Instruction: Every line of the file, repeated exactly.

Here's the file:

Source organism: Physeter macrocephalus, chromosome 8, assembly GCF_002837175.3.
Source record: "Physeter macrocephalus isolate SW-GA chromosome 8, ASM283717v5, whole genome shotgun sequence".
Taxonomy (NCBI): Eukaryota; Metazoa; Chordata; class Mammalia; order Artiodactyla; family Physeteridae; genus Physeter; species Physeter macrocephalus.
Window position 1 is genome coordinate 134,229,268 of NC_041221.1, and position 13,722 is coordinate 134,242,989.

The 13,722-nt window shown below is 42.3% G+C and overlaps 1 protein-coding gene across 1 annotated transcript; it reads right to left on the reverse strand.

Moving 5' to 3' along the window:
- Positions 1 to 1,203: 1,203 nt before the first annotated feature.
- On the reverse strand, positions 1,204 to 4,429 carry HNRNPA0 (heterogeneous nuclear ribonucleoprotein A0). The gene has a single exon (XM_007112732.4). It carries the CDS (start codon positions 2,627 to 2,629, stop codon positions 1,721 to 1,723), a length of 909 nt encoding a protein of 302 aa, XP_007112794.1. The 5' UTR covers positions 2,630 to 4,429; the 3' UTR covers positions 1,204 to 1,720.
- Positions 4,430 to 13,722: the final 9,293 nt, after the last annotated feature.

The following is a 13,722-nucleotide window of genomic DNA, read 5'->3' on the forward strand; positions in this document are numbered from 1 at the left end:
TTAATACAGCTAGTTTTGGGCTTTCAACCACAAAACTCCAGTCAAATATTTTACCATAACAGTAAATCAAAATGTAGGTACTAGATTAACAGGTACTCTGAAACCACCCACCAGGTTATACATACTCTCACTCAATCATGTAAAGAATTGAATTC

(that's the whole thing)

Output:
Source organism: Physeter macrocephalus, chromosome 8, assembly GCF_002837175.3.
Source record: "Physeter macrocephalus isolate SW-GA chromosome 8, ASM283717v5, whole genome shotgun sequence".
Taxonomy (NCBI): Eukaryota; Metazoa; Chordata; class Mammalia; order Artiodactyla; family Physeteridae; genus Physeter; species Physeter macrocephalus.
Window position 1 is genome coordinate 134,229,268 of NC_041221.1, and position 13,722 is coordinate 134,242,989.

The 13,722-nt window shown below is 42.3% G+C and overlaps 1 protein-coding gene across 1 annotated transcript; it reads right to left on the reverse strand.

Moving 5' to 3' along the window:
- Positions 1 to 1,203: 1,203 nt before the first annotated feature.
- On the reverse strand, positions 1,204 to 4,429 carry HNRNPA0 (heterogeneous nuclear ribonucleoprotein A0). The gene has a single exon (XM_007112732.4). It carries the CDS (start codon positions 2,627 to 2,629, stop codon positions 1,721 to 1,723), a length of 909 nt encoding a protein of 302 aa, XP_007112794.1. The 5' UTR covers positions 2,630 to 4,429; the 3' UTR covers positions 1,204 to 1,720.
- Positions 4,430 to 13,722: the final 9,293 nt, after the last annotated feature.

The following is a 13,722-nucleotide window of genomic DNA, read 5'->3' on the forward strand; positions in this document are numbered from 1 at the left end:
TTAATACAGCTAGTTTTGGGCTTTCAACCACAAAACTCCAGTCAAATATTTTACCATAACAGTAAATCAAAATGTAGGTACTAGATTAACAGGTACTCTGAAACCACCCACCAGGTTATACATACTCTCACTCAATCATGTAAAGAATTGAATTC